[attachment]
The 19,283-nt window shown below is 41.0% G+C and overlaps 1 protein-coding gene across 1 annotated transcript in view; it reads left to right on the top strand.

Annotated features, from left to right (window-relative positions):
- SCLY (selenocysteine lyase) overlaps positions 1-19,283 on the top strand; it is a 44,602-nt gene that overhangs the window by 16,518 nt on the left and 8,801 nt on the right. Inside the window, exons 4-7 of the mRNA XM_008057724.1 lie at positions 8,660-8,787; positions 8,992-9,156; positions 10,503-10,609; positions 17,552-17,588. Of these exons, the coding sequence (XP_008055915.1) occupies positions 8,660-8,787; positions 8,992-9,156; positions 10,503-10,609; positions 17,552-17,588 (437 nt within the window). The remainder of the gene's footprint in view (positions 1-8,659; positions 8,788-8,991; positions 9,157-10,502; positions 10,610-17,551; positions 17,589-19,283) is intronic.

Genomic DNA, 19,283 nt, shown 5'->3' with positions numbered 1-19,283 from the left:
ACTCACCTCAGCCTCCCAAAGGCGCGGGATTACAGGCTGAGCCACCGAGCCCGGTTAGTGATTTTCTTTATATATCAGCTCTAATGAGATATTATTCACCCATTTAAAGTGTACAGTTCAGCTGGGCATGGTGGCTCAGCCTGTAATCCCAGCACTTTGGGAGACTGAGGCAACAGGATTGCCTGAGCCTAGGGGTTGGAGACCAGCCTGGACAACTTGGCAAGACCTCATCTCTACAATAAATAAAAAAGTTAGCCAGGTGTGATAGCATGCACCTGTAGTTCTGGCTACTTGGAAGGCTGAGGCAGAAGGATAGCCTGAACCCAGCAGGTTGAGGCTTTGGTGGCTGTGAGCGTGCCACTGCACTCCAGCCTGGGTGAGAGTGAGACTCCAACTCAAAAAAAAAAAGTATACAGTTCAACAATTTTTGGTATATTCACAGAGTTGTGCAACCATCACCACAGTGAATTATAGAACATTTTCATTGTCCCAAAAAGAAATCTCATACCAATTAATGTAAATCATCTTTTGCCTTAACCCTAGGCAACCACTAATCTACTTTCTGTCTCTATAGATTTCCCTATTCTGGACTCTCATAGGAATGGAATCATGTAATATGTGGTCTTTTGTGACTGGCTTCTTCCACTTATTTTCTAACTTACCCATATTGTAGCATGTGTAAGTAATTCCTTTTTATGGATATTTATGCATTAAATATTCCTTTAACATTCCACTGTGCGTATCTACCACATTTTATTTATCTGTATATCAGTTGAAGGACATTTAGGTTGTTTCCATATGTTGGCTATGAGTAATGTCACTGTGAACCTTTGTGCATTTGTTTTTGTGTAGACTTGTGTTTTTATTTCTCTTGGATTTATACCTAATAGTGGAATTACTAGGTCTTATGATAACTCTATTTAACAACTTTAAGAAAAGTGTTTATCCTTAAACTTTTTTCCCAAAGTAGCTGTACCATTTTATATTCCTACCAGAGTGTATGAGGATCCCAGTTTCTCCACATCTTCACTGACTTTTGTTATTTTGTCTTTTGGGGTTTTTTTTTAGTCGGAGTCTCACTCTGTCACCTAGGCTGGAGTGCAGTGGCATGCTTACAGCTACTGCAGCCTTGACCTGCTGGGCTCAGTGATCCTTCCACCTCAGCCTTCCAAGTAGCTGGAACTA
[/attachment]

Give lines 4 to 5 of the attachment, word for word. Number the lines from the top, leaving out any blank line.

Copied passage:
Genomic DNA, 19,283 nt, shown 5'->3' with positions numbered 1-19,283 from the left:
ACTCACCTCAGCCTCCCAAAGGCGCGGGATTACAGGCTGAGCCACCGAGCCCGGTTAGTGATTTTCTTTATATATCAGCTCTAATGAGATATTATTCACCCATTTAAAGTGTACAGTTCAGCTGGGCATGGTGGCTCAGCCTGTAATCCCAGCACTTTGGGAGACTGAGGCAACAGGATTGCCTGAGCCTAGGGGTTGGAGACCAGCCTGGACAACTTGGCAAGACCTCATCTCTACAATAAATAAAAAAGTTAGCCAGGTGTGATAGCATGCACCTGTAGTTCTGGCTACTTGGAAGGCTGAGGCAGAAGGATAGCCTGAACCCAGCAGGTTGAGGCTTTGGTGGCTGTGAGCGTGCCACTGCACTCCAGCCTGGGTGAGAGTGAGACTCCAACTCAAAAAAAAAAAGTATACAGTTCAACAATTTTTGGTATATTCACAGAGTTGTGCAACCATCACCACAGTGAATTATAGAACATTTTCATTGTCCCAAAAAGAAATCTCATACCAATTAATGTAAATCATCTTTTGCCTTAACCCTAGGCAACCACTAATCTACTTTCTGTCTCTATAGATTTCCCTATTCTGGACTCTCATAGGAATGGAATCATGTAATATGTGGTCTTTTGTGACTGGCTTCTTCCACTTATTTTCTAACTTACCCATATTGTAGCATGTGTAAGTAATTCCTTTTTATGGATATTTATGCATTAAATATTCCTTTAACATTCCACTGTGCGTATCTACCACATTTTATTTATCTGTATATCAGTTGAAGGACATTTAGGTTGTTTCCATATGTTGGCTATGAGTAATGTCACTGTGAACCTTTGTGCATTTGTTTTTGTGTAGACTTGTGTTTTTATTTCTCTTGGATTTATACCTAATAGTGGAATTACTAGGTCTTATGATAACTCTATTTAACAACTTTAAGAAAAGTGTTTATCCTTAAACTTTTTTCCCAAAGTAGCTGTACCATTTTATATTCCTACCAGAGTGTATGAGGATCCCAGTTTCTCCACATCTTCACTGACTTTTGTTATTTTGTCTTTTGGGGTTTTTTTTTAGTCGGAGTCTCACTCTGTCACCTAGGCTGGAGTGCAGTGGCATGCTTACAGCTACTGCAGCCTTGACCTGCTGGGCTCAGTGATCCTTCCACCTCAGCCTTCCAAGTAGCTGGAACTA